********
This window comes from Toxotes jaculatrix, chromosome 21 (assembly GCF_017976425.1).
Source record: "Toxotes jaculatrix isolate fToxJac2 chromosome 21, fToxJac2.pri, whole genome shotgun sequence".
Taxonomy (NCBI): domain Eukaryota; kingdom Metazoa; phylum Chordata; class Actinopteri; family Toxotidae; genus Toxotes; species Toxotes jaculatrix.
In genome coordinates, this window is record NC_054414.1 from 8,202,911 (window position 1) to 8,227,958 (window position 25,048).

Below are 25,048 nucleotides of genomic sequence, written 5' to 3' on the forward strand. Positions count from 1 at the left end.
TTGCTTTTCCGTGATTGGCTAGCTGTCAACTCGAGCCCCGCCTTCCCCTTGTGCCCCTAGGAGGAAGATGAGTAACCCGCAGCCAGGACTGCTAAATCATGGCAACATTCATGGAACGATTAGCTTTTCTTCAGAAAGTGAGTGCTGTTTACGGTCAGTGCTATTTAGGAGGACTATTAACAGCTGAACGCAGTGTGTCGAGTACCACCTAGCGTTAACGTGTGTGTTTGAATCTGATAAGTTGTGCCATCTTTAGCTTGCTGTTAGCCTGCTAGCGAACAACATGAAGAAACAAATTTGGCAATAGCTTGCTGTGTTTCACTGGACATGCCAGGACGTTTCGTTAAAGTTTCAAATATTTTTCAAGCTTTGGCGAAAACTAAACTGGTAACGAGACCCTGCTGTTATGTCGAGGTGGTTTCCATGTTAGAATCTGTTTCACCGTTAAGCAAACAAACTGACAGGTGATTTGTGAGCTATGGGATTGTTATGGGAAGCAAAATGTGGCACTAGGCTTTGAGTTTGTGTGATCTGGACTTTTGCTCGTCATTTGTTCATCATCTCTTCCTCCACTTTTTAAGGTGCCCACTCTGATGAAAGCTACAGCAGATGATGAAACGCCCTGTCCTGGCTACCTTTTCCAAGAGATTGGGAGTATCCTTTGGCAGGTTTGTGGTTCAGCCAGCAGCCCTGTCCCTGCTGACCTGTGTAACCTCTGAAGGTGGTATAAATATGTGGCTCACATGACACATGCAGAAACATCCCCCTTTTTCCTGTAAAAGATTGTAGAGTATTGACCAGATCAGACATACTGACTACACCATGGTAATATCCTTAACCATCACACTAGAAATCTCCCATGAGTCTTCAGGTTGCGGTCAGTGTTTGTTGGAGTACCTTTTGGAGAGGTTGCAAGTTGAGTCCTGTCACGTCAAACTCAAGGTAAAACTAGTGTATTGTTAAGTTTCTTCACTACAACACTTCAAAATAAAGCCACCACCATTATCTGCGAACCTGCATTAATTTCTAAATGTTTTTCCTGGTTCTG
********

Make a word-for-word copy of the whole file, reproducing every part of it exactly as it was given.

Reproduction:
This window comes from Toxotes jaculatrix, chromosome 21 (assembly GCF_017976425.1).
Source record: "Toxotes jaculatrix isolate fToxJac2 chromosome 21, fToxJac2.pri, whole genome shotgun sequence".
Taxonomy (NCBI): domain Eukaryota; kingdom Metazoa; phylum Chordata; class Actinopteri; family Toxotidae; genus Toxotes; species Toxotes jaculatrix.
In genome coordinates, this window is record NC_054414.1 from 8,202,911 (window position 1) to 8,227,958 (window position 25,048).

Below are 25,048 nucleotides of genomic sequence, written 5' to 3' on the forward strand. Positions count from 1 at the left end.
TTGCTTTTCCGTGATTGGCTAGCTGTCAACTCGAGCCCCGCCTTCCCCTTGTGCCCCTAGGAGGAAGATGAGTAACCCGCAGCCAGGACTGCTAAATCATGGCAACATTCATGGAACGATTAGCTTTTCTTCAGAAAGTGAGTGCTGTTTACGGTCAGTGCTATTTAGGAGGACTATTAACAGCTGAACGCAGTGTGTCGAGTACCACCTAGCGTTAACGTGTGTGTTTGAATCTGATAAGTTGTGCCATCTTTAGCTTGCTGTTAGCCTGCTAGCGAACAACATGAAGAAACAAATTTGGCAATAGCTTGCTGTGTTTCACTGGACATGCCAGGACGTTTCGTTAAAGTTTCAAATATTTTTCAAGCTTTGGCGAAAACTAAACTGGTAACGAGACCCTGCTGTTATGTCGAGGTGGTTTCCATGTTAGAATCTGTTTCACCGTTAAGCAAACAAACTGACAGGTGATTTGTGAGCTATGGGATTGTTATGGGAAGCAAAATGTGGCACTAGGCTTTGAGTTTGTGTGATCTGGACTTTTGCTCGTCATTTGTTCATCATCTCTTCCTCCACTTTTTAAGGTGCCCACTCTGATGAAAGCTACAGCAGATGATGAAACGCCCTGTCCTGGCTACCTTTTCCAAGAGATTGGGAGTATCCTTTGGCAGGTTTGTGGTTCAGCCAGCAGCCCTGTCCCTGCTGACCTGTGTAACCTCTGAAGGTGGTATAAATATGTGGCTCACATGACACATGCAGAAACATCCCCCTTTTTCCTGTAAAAGATTGTAGAGTATTGACCAGATCAGACATACTGACTACACCATGGTAATATCCTTAACCATCACACTAGAAATCTCCCATGAGTCTTCAGGTTGCGGTCAGTGTTTGTTGGAGTACCTTTTGGAGAGGTTGCAAGTTGAGTCCTGTCACGTCAAACTCAAGGTAAAACTAGTGTATTGTTAAGTTTCTTCACTACAACACTTCAAAATAAAGCCACCACCATTATCTGCGAACCTGCATTAATTTCTAAATGTTTTTCCTGGTTCTG